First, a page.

Many years ago a man called Rabbi Ben Yosef was dying. Being a respected member of the Jewish community, many community leaders and other friends came to visit him in his last days. During the course of one of those visits, a man asked, "Rabbi, what will heaven be like?" He thought for a moment, and replied, "I do not know what heaven will be like, but this I do know; when I get there, I won't be asked, 'Why weren't you Moses, Why weren't you Abraham?' What I will be asked is, 'Why weren't you Ben Yosef? Why weren't you fully you?'"
We each come to this life with a tremendous challenge -- to achieve our potential. While it's true that what we have been makes us what we are, it is equally true that what we are includes what we can become. What we are is God's gift to us; what we become is our gift to God.
There is a story where:
A great and wise man once called one of his workmen to him saying, "Go into the far country and build for me a house. The decisions of planning and of actual construction will be yours, but remember, I shall come to accept your work for a very special friend of mine."
And so the workman departed with a light heart for his field of labor. Material of all kinds was plentiful here, but the workman had a mind of his own. "Surely," he thought, "I know my business. I can use a bit of inferior materials here and cheat on my workmanship a little there, and still make the finished work look good. Only I will know that what I have built has weaknesses."
And so, at last the work was completed and the workman reported back to the great and wise man. "Very good," he said. "Now remember that I wanted you to use only the finest materials and craftsmanship in this house because I wanted to make present of it? My friend, you are the one I had you build it for. It is all yours."
How much like man. We come to earth as strangers. We have our free agency and may build as we like. But on the morning of our resurrection we will receive what we have built for an eternal home and habitation.
Brothers and sisters, make no mistake; this life, and the things you do with it, or fail to do, will have an eternal impact. Do not deceive yourself into believing that you will have all eternity to work out your salvation. The prophet Amulek stated plainly in Alma, chapter 34:
This life is the time to work out our salvation. Now, that's not to say that all progression stops at death. In fact, the scripture leads us to believe that whatever we were doing in this life we will continue to pursue in the next; that whatever spirit we cultivate here will rise to rule us there. Our modern prophets tell us that whatever opportunities are not presented in this life will be offered in the next. However, the operative phrase is, "opportunities not already presented." There is an old Arabian proverb which states, "Four things come not back: the spoken word, the spent arrow, the past life, and the neglected opportunity." Do not cultivate a spirit of procrastination.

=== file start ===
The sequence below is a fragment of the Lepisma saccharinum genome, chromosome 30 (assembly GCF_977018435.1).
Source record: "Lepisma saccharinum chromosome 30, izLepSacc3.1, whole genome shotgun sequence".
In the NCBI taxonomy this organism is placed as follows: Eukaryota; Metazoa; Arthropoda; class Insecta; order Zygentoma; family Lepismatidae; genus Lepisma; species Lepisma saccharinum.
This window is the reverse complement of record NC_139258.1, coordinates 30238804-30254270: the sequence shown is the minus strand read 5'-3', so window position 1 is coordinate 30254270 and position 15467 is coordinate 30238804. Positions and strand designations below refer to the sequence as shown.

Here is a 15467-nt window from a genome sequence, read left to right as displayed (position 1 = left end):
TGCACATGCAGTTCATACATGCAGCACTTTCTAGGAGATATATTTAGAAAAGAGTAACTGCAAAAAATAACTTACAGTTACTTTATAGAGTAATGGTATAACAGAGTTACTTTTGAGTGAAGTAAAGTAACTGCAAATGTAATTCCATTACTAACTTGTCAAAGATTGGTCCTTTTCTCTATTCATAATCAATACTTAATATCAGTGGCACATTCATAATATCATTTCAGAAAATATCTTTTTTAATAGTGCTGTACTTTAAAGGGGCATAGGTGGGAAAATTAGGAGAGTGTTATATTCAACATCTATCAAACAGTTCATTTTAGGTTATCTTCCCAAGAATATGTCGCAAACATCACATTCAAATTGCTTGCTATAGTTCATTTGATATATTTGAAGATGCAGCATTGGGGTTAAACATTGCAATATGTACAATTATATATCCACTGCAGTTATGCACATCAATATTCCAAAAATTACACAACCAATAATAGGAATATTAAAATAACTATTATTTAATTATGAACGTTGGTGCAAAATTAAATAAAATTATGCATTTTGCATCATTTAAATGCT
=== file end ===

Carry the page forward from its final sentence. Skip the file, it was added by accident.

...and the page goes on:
Brothers and sisters, the resurrection and judgment will come whether you are ready for it or not. I urge you to be doing in this life those things you will want to continue doing in the next.
Believe it or not, a decision very similar to that one is what brought you to this life in the first place.
Long, long ago in another time and another place we were created from elements of intelligence and spirit by a loving Heavenly Father who gave us a spirit world in which to grow, associate with one another, and learn. Eventually, the time came when we were ready to move on and learn what could not be learned there. So a great council was called in which the plan was presented by which we would be given physical bodies and placed on this physical world. The gift of free-agency was already ours, and we were to use it in making decisions that would move us along the path of eternal life. We were given other gifts and talents as well, so that we might be successful in accomplishing this plan.
But there were other voices who were opposed to the notion of free-agency in this life. Perhaps they felt it was too great a risk, or maybe they were already learning pride. At any rate, they went to war over the decision. So you and I, and every person who has ever lived or will yet live were led by our Lord Jesus Christ as we stood side by side and valiantly defended each other's liberty--the right to choose. And so, one-third of the hosts of heaven were driven out.